The UK's departure from the European Union has altered the way British diamond businesses trade with important centers such as Antwerp, as well as with markets around the world. The impact stretches from new Kimberley Process procedures to updated rules on value-added tax (VAT).
These changes went into effect when the UK left the EU customs union and single market on December 31, 2020. The UK seceded from the EU some 11 months earlier, on January 31, in a process known as Brexit, and reached a trade deal with the bloc a matter of days before the end of that transition period. The agreement governs how the two parties will trade with each other following the breakup.
Two experts — one from a fashion policy group, the other from the London Diamond Bourse (LDB) — clarify which parts of the deal should make the industry happy, and what’s created cause for concern.
The UK joined the Kimberley Process (KP) as an independent participant on January 1, 2021, having previously been a member through its status as an EU country. As a result, all rough-diamond exports from the UK to the EU will need KP certification from the UK’s diamond office. This was possible thanks to an agreement the parties reached in November 2019, without which the UK would have been unable to export rough.
Still, “it will be much more difficult bringing rough into the EU than before,” noted Alan Cohen, president of the LDB. “UK dealers in rough would have to go through the same procedure as any non-EU dealer,” adding time to the process, he explained.
This is especially relevant given the importance of Antwerp for the diamond industry, as well as its proximity to the UK.
The EU agreed to allow “zero-tariff, zero-quota” trading with the UK — a decision that received a strong welcome from British exporters and importers.
The country’s diamond sector will now trade with the Continent in the same way that it deals with non-EU countries such as the US, Israel and India, Cohen pointed out. The UK does not currently charge import duty on diamonds arriving from overseas, though many other countries do, he added.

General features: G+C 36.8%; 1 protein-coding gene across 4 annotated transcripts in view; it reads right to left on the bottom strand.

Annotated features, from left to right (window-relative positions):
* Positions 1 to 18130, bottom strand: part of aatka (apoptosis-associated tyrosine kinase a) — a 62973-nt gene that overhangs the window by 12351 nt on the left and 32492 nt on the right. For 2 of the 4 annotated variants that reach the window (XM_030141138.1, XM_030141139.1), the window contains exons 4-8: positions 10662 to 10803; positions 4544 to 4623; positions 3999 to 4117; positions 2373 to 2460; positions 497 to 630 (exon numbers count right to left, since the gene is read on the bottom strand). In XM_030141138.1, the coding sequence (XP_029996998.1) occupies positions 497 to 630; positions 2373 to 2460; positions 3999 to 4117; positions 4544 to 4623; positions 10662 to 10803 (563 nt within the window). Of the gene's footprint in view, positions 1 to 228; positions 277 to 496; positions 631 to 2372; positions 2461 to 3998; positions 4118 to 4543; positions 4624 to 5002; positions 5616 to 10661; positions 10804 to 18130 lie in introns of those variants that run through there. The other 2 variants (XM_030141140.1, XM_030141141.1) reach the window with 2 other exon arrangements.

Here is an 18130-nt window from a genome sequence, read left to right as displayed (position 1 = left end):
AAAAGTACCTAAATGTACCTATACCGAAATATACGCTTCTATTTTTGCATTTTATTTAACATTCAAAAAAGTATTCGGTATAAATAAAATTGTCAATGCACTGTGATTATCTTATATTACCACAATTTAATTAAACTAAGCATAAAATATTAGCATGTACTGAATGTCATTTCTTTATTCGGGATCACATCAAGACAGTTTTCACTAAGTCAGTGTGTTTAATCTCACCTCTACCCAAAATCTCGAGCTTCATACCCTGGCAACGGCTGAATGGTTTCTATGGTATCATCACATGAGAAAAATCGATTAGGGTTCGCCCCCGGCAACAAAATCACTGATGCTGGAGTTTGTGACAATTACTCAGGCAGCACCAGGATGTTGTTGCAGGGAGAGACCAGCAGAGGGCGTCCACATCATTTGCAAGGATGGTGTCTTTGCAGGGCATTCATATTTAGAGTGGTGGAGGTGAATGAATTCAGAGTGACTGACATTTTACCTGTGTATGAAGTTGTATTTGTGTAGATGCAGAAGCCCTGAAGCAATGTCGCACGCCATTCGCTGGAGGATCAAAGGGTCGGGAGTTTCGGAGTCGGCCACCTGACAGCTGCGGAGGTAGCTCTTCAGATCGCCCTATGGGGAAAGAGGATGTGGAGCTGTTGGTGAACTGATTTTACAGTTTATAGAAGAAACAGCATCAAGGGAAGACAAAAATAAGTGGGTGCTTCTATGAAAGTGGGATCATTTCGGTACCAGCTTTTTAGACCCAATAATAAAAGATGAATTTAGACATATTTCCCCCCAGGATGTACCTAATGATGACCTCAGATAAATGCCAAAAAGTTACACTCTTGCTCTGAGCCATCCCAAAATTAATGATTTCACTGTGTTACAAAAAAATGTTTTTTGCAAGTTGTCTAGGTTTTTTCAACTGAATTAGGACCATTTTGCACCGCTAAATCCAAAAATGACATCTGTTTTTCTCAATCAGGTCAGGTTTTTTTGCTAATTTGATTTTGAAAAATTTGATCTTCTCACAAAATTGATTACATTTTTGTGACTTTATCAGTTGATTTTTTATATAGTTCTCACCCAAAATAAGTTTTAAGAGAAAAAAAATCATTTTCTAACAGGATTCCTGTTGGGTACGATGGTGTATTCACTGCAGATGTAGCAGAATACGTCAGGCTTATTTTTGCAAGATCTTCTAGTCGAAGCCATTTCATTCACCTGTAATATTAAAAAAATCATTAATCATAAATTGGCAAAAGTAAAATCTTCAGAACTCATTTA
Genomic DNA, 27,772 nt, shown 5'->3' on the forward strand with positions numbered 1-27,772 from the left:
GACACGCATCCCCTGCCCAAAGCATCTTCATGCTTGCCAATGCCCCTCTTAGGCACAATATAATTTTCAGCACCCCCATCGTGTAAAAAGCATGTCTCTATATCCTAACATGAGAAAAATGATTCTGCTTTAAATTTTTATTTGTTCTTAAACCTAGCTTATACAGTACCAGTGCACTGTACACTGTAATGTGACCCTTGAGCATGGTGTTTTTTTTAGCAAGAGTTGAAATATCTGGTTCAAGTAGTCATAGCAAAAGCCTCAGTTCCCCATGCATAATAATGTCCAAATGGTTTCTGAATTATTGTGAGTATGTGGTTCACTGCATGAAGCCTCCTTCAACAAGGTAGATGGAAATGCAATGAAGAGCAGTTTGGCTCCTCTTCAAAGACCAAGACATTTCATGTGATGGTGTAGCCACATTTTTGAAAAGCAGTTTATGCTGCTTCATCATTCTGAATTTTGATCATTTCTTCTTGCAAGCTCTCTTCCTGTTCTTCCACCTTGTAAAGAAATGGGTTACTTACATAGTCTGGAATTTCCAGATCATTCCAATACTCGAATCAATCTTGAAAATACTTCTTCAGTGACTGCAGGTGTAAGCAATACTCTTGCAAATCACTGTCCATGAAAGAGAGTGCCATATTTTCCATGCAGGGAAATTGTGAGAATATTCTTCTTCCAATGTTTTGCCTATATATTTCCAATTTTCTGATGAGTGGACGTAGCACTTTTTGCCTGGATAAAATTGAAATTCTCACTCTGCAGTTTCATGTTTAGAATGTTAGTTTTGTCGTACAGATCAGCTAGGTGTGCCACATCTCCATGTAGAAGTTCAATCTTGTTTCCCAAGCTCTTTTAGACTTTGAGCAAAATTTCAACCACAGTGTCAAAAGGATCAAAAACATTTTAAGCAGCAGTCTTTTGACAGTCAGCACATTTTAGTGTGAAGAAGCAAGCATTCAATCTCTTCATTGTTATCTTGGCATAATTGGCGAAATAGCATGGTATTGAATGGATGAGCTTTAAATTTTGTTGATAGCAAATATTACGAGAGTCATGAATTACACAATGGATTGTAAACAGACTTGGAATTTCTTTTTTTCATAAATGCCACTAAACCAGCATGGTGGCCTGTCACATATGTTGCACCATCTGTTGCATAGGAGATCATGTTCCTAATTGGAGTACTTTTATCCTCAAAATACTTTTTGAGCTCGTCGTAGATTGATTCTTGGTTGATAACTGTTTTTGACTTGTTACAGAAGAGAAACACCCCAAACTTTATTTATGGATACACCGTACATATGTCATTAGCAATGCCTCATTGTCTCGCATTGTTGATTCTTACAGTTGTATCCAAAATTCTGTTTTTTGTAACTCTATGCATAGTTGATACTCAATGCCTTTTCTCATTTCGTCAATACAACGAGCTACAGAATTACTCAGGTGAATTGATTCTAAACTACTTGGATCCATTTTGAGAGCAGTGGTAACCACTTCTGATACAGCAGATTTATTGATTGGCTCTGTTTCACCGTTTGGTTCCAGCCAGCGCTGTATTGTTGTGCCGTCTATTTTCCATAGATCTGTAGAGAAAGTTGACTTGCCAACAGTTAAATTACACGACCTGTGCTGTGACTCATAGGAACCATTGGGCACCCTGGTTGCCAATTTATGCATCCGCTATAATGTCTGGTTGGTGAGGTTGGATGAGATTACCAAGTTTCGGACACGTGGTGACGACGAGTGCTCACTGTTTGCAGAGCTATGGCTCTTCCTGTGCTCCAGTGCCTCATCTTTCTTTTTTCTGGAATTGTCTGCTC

However, confusion has arisen among retailers because of a clause stating that only goods that “originate” in the EU or the UK qualify for the tariff-free treatment. If the UK company imported material from elsewhere and re-exported a final product, it is unclear precisely how much processing needs to have taken place on British soil for the beneficial terms to kick in. This has not been resolved, with more than 100 UK retail executives holding a call with government officials last week to discuss the issue, the Financial Times reported Thursday.
Cohen expects this won’t affect diamonds, as they already have a zero-tariff rate in the both the UK and the EU.
One thing for sure is that the extra time spent calculating rates and filling out paperwork will cost businesses money.
The UK government has withdrawn its concession allowing tax-free shopping for non-EU visitors, effective January 1, 2021. This is a major sticking point for luxury retailers.
“The withdrawal of the VAT Retail Export Scheme remains a key concern for the [fashion] sector, [which] sincerely believes that the decision will undermine the industry’s attractiveness to an international audience,” said Heather Lafferty, policy researcher at Fashion Roundtable, a think tank for the fashion industry.
Since the UK announced the move in September 2020, France has lowered its threshold for international shoppers to be able to claim back VAT, while Ireland extended its own scheme to cover the UK, “making the UK the least competitive market in Europe for internationally shoppers,” Lafferty argued.
On the plus side, a new rule went into effect on January 1 allowing UK businesses importing goods from anywhere in the world to account for the VAT on their quarterly VAT return, instead of paying it at the point of entry and reclaiming it later, according to Sage Group, a provider of accounting technology. This helps companies’ cash flows, as the payment counts as an input and an output on the same VAT return. This program, known as postponed VAT, will help companies that import diamonds, Cohen commented.